PUT-IN-BAY, Ohio — Village leaders are seeking to turn the page on a tumultuous chapter as Put-in-Bay continues a court battle against federal lawsuits that accuse the police department of excessive force.
On May 24, 2020 -- just shy of one year ago -- Lt. Michael Russo is accused of approaching Monica Gulledge from behind and slamming her to the ground.
Less than two weeks later -- on June 6, 2020 -- Lt. Russo was involved in another widely-publicized incident. He and Cpl. Terry Rutledge Jr. pulled over a golf cart because too many people were on board.
Six Black men were arrested. But charges were later dropped and the officers were placed on leave.
Along with the lawsuits came an FBI investigation and another one ordered by Mayor Jessica Dress.
"It's going to not only be a look into what happened and how it happened and why it happened, but it's also going to come out with recommendations of how to correct any deficiencies that we may or may not have," Dress said.
11 Investigates requested the internal investigation's findings from the village through a public records request.
We uncovered that Put-in-Bay paid more than $21,000 in taxpayer dollars to a company called Paragon Investigations.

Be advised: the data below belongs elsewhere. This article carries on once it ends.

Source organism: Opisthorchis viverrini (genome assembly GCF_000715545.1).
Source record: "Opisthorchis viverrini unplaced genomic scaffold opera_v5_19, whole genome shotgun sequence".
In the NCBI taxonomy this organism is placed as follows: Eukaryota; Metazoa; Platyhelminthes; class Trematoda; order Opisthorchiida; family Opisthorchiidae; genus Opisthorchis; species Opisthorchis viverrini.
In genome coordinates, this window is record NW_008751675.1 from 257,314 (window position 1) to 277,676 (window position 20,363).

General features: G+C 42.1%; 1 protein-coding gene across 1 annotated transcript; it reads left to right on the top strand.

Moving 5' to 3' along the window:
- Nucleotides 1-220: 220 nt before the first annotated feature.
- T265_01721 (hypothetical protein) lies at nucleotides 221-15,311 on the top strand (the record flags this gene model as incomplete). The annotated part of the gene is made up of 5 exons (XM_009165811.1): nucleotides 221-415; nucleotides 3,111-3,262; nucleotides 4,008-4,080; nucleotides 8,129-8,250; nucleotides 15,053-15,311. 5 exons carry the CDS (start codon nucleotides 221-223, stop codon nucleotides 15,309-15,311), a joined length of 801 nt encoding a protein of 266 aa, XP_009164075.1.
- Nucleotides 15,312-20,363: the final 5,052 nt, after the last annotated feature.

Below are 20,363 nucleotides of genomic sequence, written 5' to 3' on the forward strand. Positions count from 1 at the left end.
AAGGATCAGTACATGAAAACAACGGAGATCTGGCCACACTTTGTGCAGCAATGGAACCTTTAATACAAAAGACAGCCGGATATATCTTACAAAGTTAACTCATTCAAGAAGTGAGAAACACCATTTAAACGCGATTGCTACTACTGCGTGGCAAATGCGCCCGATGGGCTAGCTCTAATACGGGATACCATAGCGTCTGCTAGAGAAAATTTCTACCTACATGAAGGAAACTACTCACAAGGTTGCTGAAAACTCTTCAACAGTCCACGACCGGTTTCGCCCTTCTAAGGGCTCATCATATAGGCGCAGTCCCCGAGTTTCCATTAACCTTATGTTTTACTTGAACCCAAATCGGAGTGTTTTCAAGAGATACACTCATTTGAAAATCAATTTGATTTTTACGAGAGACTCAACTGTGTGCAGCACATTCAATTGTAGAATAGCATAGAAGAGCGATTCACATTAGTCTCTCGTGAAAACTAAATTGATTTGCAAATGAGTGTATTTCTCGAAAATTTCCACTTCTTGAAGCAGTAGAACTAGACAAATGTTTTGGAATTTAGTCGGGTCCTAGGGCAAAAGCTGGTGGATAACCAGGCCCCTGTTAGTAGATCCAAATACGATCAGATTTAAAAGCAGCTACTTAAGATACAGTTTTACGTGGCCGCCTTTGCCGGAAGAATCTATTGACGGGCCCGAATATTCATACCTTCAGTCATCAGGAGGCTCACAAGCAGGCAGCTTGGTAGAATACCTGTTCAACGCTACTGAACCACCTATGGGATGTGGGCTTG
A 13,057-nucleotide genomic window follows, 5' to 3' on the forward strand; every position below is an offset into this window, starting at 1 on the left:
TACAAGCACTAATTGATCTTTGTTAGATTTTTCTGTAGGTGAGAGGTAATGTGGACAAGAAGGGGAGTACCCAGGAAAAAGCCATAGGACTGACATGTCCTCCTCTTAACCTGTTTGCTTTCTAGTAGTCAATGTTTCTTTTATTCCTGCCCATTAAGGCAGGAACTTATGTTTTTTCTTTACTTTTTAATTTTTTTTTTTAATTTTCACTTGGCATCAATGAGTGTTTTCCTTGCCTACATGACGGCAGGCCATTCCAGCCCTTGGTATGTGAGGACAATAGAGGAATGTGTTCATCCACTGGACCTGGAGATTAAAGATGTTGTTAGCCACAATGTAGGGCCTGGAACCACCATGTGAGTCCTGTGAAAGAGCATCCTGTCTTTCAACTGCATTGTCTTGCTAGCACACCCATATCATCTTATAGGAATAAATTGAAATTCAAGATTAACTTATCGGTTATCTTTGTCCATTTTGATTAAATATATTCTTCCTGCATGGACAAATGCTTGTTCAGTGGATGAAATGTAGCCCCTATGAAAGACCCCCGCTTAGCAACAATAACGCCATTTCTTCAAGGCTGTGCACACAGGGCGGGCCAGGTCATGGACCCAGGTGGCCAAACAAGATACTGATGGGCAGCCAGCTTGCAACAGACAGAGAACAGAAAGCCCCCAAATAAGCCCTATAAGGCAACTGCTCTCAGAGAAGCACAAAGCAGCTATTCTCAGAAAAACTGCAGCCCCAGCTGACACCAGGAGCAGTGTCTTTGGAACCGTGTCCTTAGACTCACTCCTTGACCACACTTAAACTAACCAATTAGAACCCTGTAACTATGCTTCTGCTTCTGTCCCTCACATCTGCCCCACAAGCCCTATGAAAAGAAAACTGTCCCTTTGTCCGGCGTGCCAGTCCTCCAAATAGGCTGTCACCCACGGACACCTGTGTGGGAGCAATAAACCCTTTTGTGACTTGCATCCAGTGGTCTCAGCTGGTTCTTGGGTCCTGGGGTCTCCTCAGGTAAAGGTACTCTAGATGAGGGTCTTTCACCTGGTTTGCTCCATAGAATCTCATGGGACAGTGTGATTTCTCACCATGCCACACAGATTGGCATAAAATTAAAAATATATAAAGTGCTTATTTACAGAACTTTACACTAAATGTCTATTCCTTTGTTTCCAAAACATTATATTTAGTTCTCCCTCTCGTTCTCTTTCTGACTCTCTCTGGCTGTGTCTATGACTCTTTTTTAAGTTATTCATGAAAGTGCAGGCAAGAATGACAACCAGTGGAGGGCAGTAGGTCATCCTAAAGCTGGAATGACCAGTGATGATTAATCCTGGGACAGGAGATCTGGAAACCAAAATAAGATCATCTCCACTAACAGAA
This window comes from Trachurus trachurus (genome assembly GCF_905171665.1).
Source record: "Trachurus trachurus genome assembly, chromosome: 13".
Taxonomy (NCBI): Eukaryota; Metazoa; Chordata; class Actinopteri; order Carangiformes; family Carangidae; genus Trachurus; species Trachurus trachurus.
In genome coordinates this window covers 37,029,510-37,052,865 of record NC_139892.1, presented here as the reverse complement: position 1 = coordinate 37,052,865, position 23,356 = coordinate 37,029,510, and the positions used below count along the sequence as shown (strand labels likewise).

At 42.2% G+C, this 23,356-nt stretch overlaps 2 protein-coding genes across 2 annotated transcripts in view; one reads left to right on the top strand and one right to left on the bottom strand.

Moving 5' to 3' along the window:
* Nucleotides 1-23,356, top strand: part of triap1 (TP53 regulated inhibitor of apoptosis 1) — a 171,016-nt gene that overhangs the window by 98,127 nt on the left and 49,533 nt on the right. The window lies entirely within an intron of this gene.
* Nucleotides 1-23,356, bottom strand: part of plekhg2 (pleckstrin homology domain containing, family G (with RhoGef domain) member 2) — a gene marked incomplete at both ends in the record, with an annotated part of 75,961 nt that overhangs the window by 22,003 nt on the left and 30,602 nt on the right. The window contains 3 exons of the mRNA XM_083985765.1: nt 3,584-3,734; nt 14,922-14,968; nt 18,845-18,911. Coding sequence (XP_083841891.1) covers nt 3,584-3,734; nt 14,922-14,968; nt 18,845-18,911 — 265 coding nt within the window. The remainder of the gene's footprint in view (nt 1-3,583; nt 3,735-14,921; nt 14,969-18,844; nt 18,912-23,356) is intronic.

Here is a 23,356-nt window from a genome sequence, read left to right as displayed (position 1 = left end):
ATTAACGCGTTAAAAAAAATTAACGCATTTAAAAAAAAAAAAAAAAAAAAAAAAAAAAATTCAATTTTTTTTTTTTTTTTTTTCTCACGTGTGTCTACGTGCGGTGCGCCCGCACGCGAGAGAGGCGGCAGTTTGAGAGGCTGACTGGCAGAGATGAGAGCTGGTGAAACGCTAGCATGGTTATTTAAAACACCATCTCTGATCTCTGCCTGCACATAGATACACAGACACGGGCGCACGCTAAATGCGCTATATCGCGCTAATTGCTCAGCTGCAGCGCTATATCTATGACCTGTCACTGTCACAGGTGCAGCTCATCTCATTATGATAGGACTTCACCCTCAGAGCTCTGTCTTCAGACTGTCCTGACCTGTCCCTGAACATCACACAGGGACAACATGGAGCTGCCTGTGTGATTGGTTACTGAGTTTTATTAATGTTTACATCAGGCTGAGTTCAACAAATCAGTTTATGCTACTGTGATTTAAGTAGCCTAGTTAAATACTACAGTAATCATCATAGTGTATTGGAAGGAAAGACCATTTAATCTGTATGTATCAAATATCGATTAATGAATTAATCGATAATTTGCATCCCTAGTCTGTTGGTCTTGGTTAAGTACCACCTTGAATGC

However, we can't tell you what it found.
A lawyer representing Put-in-Bay cited attorney-client privilege and did not provide those findings.
But Dress said, investigations aside, changes are coming.
"With Chief Kimble's leadership, we're already making changes in our policy, our style of policing, our training of de-escalation and sensitivity to make sure that kind of thing is never even possible on Put-in-Bay," she said.
When asked how troubling is it for Kimble, who is Black, to know that the department is currently under investigation for allegedly mistreating Black people, he said, "That's why I'm here. June 7 of last year the Ottawa County sheriff, Steven Levorchick Jr., placed a call to me. It was after the June 6 incident. And he said, 'Brother, I need your help.'"
Kimble held the interim job for nearly a year before being permanently hired earlier in 2021. He told 11 Investigates June 6, 2020 was a turning point.
"At that point I made my decision to come back out," he said. "I was actually working at the federal courthouse in a great retirement job but at that point I knew I needed to get back out and maybe, if I could, make a difference, make a change."
"His overall life experience is quite diverse, which is so important for the diverse crowds that we have here from all walks of life experiences," Dress added.
Kimble said visitors and residents alike can expect a professional and respectful police force moving forward.
11 Investigates reached out to the FBI via email three times about an update in its investigation. We did not get an answer.
As for the lawsuits, attorney Ven Johnson told 11 Investigates they have now been combined into one. It's still making its way through federal court. He did not make his clients available for interviews.